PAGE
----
Tim Frillman has been an “unofficial” farmer his entire life, but he’s only devoted himself full time to the profession since the beginning of 2012, specializing in eggs, heirloom vegetables and honey. At eight acres, Frillman’s Farm, located in Prairie View, is exactly the type of small, local producer that a loose collection of Chicago chefs, dubbed Ground Up, formed to assist.
One of the group’s first efforts: an indoor farmers market held every Tuesday night, 5 – 8 p.m., at BrownTrout, 4111 N. Lincoln Ave.
Ground Up grew out of a field trip organized by Chef Tom Leavitt of White Oak Gourmet who, along with the Spence Farm Foundation, lured a handful of his Chicago peers to Spence Farm for a weekend-long Chef Camp. Participants emerged with a commitment to bridge the gap between farm and city and created Ground Up around which to organize their actions.
The market is the brainchild of Ground Up founding member and BrownTrout owner Sean Sanders, a long-time supporter of local and sustainable cuisine (he’d buy from foragers if it were legal). “I love that I can place where all my food comes from. It makes me so much more proud when I’m telling our guests what’s on the plate.”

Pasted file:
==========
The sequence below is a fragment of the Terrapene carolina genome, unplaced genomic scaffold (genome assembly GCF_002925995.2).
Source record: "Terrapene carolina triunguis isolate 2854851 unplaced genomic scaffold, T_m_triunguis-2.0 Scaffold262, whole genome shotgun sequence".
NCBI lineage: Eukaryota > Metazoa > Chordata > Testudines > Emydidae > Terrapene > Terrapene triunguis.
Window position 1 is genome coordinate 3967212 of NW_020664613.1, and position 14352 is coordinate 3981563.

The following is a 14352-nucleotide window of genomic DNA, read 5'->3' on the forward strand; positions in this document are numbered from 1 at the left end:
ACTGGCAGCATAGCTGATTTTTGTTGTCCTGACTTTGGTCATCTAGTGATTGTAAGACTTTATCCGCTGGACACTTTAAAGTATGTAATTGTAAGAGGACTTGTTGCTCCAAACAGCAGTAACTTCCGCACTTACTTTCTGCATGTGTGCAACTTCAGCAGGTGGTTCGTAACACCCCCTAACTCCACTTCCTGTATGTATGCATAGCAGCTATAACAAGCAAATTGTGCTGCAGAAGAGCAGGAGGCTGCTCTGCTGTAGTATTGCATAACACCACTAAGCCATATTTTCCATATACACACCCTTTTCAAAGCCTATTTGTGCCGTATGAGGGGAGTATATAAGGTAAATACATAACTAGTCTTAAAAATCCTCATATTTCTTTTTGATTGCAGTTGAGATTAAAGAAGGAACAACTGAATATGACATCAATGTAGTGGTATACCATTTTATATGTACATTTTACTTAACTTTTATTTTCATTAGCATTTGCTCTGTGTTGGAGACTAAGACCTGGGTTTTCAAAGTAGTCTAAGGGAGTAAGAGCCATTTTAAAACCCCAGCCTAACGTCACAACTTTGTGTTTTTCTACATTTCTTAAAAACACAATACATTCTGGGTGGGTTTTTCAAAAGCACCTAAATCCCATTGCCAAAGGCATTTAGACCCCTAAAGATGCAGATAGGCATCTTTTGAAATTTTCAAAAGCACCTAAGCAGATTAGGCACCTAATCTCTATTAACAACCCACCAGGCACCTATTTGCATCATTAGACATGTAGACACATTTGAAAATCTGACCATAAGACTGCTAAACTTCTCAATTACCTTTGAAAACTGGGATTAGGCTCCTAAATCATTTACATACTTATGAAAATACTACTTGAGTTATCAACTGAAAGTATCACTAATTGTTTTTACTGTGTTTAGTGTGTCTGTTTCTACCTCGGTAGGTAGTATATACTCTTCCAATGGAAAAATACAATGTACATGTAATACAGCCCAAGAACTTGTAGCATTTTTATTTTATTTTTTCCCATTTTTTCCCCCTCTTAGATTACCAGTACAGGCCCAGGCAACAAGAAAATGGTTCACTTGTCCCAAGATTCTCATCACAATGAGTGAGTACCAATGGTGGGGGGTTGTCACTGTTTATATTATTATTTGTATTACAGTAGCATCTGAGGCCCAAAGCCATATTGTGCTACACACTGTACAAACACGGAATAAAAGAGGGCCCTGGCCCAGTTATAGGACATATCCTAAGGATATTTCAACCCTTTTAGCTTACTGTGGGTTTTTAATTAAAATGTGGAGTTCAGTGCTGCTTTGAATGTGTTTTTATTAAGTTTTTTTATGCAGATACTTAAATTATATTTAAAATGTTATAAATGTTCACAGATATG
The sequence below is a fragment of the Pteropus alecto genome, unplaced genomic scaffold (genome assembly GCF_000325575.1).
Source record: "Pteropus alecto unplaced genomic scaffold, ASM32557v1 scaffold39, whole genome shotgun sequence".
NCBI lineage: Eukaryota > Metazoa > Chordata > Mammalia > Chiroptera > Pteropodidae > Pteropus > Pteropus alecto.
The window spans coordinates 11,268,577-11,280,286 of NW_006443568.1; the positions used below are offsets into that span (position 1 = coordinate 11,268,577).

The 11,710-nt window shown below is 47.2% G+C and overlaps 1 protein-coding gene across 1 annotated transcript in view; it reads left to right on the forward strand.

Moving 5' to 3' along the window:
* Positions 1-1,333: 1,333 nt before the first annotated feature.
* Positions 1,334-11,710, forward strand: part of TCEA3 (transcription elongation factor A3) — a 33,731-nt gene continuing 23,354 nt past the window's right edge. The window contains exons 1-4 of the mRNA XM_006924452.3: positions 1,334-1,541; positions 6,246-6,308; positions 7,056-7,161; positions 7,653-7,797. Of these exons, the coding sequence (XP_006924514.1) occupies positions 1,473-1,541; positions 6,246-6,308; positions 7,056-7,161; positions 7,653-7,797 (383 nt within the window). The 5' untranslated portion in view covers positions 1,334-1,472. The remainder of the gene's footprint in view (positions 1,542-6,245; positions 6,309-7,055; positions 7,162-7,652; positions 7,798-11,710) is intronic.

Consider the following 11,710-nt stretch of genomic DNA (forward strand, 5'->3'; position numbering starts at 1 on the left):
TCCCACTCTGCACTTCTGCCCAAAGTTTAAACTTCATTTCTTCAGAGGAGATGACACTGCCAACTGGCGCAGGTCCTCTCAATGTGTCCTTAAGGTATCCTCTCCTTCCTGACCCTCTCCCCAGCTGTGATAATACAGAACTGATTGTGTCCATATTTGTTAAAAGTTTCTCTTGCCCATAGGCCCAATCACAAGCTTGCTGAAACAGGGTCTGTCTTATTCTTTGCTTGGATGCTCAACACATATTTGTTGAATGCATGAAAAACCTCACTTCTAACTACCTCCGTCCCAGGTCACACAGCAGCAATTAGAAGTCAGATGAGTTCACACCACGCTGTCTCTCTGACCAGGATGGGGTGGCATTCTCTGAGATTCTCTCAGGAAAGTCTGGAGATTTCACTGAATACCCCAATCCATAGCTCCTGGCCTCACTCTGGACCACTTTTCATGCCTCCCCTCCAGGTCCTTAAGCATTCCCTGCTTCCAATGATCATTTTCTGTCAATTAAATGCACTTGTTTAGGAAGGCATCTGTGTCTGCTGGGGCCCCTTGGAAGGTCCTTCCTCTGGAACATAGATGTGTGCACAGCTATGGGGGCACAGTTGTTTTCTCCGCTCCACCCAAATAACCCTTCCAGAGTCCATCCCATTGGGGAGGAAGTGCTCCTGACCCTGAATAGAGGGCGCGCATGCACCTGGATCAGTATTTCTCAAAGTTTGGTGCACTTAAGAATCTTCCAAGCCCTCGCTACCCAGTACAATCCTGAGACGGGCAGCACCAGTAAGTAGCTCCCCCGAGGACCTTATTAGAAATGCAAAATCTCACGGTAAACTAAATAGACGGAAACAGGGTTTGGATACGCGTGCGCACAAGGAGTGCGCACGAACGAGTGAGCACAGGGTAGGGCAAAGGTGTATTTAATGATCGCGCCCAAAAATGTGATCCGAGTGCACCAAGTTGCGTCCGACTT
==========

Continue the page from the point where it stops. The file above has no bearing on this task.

Sanders pitched the idea of a market that could serve as an incubator of sorts for fledgling farmers, “people just trying to get their feet wet,” by providing them a venue with access to a larger number of consumers. He offered up his restaurant, typically closed on Tuesdays, to house the market and recruited a handful of vendors for last week’s debut, combing through past invoices to contact purveyors.
“You’re going to see different farmers than at Green City,” says Sanders. The fee alone, $25 versus $400 for other markets, makes BrownTrout’s version more palatable to newbies like Frillman, who barely has crops to sell at this point.
“We’ve got eggs and meat,” says Lori Leavitt, partner in White Oak with husband Tom, of the market’s current range of goods. “We’ll have more variety in coming weeks.”
The idea was to launch the market in May to build awareness and work out any kinks by the time June and July’s bumper crops roll around. To augment farmers’ spring offerings, BrownTrout reached out to producers of artisanal goods, such as Puffs of Doom, which operates a pastry food truck.